• INTRODUCE THEM SLOWLY: I knew Jet would just hop right on because that’s how he is. There’s no warming up with him – he just does it, but many dogs might get nervous so be sure they are comfortable before leaving the dock or shore. It won’t be any fun for either of you if your dog is miserable once you’re out there. Start by introducing them to the board while on land and use plenty of treats if necessary.
  • DOG LIFE JACKET: Always have your dog wear a life jacket. For one, it can help save them from drowning, but most pfd’s for dogs have a handle on top that you could grab to lift them back onto the board if they fall off.
  • NON-SKID: Be sure your board has non-skid to help their feet grip. Some boards are more slick. Our Tower board is perfect because almost the entire top surface is covered with a thick non-skid so I didn’t have to do anything and Jet was able to easily hop right on.
  • NEVER LEASH YOUR DOG TO THE BOARD: If they fall into the water, the leash could strangle them.
  • WATER SUPPLY: Always carry plenty of fresh water for you and your dog. Dogs need water to help keep them from overheating and dehydrating, so carry some in a little dry-bag that can sit on the front of the board, even if you’re just going out for a short distance. There was one time that, due to a strong opposing current and a bit of wind that it took me longer to get back than I had anticipated and I didn’t have water for either of us. Jet took a few sips of the brackish water off the side because he got so thirsty and had some major diarrhea that evening. Guess I’m out of the running for Dog-Mom-Of-The-Year award.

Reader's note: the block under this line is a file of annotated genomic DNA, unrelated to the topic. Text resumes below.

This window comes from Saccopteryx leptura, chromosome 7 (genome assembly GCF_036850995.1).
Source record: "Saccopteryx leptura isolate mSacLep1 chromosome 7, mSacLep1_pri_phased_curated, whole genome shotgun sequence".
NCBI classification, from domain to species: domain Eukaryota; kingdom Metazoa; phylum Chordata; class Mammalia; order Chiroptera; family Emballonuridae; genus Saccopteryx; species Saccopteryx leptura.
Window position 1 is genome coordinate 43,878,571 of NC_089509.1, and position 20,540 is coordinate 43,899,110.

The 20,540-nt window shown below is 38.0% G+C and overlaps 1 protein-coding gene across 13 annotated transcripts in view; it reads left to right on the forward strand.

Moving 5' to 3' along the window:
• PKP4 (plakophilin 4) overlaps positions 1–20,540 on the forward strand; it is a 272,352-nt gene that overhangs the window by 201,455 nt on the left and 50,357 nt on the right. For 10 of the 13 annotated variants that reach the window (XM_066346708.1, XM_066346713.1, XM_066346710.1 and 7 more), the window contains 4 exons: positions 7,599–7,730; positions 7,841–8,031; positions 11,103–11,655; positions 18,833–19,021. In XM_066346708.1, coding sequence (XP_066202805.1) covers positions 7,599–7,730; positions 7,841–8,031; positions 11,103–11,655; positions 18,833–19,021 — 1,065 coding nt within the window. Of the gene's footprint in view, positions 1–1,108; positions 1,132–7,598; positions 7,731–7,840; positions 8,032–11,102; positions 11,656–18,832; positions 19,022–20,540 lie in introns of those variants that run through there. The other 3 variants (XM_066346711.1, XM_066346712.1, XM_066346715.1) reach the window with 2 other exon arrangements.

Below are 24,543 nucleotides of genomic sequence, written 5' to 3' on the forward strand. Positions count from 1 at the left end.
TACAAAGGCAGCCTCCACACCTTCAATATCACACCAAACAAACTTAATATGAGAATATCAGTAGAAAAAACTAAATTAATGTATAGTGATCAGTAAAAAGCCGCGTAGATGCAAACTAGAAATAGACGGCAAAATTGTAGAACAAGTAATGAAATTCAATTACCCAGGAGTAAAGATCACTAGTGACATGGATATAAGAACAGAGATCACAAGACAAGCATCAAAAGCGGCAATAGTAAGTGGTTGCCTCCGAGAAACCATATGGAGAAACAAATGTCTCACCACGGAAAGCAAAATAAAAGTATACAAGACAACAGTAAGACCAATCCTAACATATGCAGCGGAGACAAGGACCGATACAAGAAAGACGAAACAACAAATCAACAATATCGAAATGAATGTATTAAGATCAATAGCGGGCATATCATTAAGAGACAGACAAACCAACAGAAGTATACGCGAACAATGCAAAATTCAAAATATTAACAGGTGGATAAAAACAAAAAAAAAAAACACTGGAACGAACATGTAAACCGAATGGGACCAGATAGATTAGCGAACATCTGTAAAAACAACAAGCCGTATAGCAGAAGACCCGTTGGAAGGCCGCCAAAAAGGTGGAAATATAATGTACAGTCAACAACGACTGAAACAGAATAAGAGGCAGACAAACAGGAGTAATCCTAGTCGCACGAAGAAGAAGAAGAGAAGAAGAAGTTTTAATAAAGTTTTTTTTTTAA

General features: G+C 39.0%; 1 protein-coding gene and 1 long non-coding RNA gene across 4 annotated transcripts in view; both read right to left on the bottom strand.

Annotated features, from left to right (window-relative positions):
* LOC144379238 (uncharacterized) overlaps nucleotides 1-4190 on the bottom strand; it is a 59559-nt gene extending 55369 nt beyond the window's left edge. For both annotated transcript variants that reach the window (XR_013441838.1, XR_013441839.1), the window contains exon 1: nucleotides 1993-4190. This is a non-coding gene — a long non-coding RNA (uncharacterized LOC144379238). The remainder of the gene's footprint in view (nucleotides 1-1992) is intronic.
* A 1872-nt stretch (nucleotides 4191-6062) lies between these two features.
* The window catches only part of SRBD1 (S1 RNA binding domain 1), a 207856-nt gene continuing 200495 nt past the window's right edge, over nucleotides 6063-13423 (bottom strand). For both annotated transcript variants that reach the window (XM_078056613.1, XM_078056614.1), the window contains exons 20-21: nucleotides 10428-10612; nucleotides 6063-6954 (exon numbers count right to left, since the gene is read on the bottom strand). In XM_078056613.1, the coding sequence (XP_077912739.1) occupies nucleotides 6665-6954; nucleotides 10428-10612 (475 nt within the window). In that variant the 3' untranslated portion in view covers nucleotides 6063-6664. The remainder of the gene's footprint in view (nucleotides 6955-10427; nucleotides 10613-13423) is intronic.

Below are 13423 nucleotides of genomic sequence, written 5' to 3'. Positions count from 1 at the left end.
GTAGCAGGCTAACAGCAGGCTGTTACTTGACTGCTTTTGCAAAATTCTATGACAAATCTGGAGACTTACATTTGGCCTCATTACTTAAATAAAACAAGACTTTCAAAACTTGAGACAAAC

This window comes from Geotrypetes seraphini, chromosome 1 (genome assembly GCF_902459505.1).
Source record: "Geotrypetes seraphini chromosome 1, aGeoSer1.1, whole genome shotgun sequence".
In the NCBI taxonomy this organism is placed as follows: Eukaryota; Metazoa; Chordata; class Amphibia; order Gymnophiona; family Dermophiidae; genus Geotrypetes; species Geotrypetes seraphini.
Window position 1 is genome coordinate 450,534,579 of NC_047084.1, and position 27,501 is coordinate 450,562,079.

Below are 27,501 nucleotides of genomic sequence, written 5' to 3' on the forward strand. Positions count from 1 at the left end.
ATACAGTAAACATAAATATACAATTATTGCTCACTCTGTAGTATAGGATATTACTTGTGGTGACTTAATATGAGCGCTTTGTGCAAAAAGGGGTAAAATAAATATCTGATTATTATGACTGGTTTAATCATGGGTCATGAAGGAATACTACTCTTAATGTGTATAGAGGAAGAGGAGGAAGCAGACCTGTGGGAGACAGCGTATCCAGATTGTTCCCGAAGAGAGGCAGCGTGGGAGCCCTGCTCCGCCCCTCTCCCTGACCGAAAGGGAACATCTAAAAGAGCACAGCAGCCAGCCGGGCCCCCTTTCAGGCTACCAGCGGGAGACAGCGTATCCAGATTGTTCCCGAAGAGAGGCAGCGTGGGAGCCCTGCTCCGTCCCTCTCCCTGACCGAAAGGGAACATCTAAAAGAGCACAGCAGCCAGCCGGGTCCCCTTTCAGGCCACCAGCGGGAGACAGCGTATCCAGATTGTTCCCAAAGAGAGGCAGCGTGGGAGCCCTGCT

Have any of you ever SUP-ed with your dogs?  What’s your favorite way to stay active with your dog? Leave us a comment below!

* A huge thanks goes out to both Tower Paddle Boards and eBoat Cards. This post is not sponsored in any way. I won the inflatable SUP in a contest but cannot say enough good things about it, and have since become a Tower affiliate, so any links to Tower on this site are affiliate links and I do get a small percentage of any sales. It is extremely well constructed and online reviews call it one of the best inflatable SUP’s you can get. It’s also more affordable than most out there. We will likely be purchasing a second SUP at some point so that Chris and I can do this together. I highly recommend these boards and am so excited to have found such a fun and rewarding form of exercise!

* Since this post went up, several of you have asked which board we have – we have the 9’10″ Adventurer Package, and we totally love it. Note that all links to Tower are affiliate links.

Tower Adventurer Inflatable Paddle Board